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Years after Google first began raising concerns about the Electronic Communications Privacy Act, the tech titan's efforts to get Congress to care might be bearing fruit.
Google says it's getting more requests for user data than ever before, while simultaneously pressuring the US government to change how it regulates electronic communications.
Microsoft had sought to prevent the Justice Department from obtaining emails in Ireland without first getting the country's consent.
New legislation is necessary to prevent discrimination and protect civil rights, says review panel commissioned by President Obama.
Tech companies and privacy advocates have dubbed February 11 a "worldwide day of activism" to speak out against the NSA's surveillance and mass data collection.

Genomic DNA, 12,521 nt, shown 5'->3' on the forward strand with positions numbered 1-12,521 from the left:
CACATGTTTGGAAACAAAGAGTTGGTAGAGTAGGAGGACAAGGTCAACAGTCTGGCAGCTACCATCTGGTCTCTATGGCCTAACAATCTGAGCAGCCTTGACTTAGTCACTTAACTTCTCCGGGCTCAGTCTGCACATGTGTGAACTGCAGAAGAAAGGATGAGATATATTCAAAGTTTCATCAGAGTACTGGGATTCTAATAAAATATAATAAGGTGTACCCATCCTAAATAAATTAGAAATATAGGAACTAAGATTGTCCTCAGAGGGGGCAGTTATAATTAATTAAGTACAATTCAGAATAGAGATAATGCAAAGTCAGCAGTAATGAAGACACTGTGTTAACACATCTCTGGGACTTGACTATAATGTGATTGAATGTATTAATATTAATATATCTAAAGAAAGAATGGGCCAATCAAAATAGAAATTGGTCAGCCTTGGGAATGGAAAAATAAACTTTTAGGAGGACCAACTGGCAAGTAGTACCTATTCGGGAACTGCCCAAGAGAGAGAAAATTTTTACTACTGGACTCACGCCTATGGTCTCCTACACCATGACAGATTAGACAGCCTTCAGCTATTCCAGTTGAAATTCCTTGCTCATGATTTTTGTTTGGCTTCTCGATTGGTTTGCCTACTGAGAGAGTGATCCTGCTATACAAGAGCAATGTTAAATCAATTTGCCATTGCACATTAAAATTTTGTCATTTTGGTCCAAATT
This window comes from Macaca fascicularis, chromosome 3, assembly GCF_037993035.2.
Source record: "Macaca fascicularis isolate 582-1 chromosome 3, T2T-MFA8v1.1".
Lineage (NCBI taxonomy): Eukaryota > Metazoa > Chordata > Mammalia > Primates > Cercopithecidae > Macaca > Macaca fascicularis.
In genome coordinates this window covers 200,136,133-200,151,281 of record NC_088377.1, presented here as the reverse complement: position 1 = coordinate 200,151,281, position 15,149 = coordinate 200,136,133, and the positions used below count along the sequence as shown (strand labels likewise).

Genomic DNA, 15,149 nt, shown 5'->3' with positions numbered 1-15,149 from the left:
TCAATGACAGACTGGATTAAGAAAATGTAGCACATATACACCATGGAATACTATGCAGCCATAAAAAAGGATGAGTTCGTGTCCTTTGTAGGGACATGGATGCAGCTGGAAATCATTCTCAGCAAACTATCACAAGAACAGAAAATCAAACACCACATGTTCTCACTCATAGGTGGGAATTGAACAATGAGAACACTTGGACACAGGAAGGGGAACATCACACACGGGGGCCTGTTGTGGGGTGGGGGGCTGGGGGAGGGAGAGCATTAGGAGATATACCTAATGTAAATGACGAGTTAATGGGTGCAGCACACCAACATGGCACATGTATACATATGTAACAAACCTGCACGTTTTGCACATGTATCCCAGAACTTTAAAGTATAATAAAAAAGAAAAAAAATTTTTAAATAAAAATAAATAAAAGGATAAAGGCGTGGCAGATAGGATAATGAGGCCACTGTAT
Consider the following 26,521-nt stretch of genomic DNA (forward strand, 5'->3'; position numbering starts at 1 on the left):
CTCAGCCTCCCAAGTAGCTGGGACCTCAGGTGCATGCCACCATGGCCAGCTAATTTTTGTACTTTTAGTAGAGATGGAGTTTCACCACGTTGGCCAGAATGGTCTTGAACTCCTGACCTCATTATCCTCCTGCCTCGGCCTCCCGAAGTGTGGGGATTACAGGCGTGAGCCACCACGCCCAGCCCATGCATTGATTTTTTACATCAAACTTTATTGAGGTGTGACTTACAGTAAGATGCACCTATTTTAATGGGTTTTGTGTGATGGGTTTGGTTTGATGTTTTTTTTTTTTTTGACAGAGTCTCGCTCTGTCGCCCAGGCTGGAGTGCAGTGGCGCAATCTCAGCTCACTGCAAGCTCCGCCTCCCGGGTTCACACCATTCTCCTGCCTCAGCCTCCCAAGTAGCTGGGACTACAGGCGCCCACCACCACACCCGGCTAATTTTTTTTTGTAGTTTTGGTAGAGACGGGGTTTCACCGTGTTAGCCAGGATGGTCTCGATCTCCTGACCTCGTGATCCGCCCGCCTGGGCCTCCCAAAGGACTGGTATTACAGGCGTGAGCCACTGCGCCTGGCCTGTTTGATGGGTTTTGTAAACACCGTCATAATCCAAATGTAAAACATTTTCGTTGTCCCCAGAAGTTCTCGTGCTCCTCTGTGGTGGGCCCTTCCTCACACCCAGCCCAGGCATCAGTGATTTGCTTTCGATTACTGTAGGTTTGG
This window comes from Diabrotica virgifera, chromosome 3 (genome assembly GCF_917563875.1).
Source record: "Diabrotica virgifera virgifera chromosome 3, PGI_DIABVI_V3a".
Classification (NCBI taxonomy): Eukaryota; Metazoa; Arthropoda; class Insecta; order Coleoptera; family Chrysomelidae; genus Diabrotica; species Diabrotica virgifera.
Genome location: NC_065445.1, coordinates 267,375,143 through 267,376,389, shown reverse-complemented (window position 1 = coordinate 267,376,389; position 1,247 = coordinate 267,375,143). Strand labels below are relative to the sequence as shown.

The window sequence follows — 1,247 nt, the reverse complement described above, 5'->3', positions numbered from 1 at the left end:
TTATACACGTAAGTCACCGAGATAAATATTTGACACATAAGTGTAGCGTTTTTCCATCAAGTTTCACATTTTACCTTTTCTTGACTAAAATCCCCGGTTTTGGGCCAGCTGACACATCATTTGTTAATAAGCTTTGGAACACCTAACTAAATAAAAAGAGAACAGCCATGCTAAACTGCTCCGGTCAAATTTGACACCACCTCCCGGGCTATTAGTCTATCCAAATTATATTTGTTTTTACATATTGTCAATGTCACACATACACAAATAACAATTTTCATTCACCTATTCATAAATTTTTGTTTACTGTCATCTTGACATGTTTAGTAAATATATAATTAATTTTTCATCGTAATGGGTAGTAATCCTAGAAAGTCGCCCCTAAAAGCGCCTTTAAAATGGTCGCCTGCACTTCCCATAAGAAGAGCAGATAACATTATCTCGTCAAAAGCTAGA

Requests from governments worldwide for user information have more than doubled since three years ago. Worse still, says Google, is what the US won't let us tell you.
Vagaries of federal surveillance law, enacted in 1968 and updated in 1986, favor lots of e-mail snooping over only a little.
The U.S. attorney general supports changes to existing e-mail and online storage snooping laws, which are currently under scrutiny in the House.
Democratic Sen. Mark Udall says the Justice Department should not allow FBI agents to peruse Americans' private communications without obtaining a search warrant from a judge.
An FBI investigation manual updated last year, obtained by the ACLU, says it's possible to warrantlessly obtain Americans' e-mail "without running afoul" of the Fourth Amendment.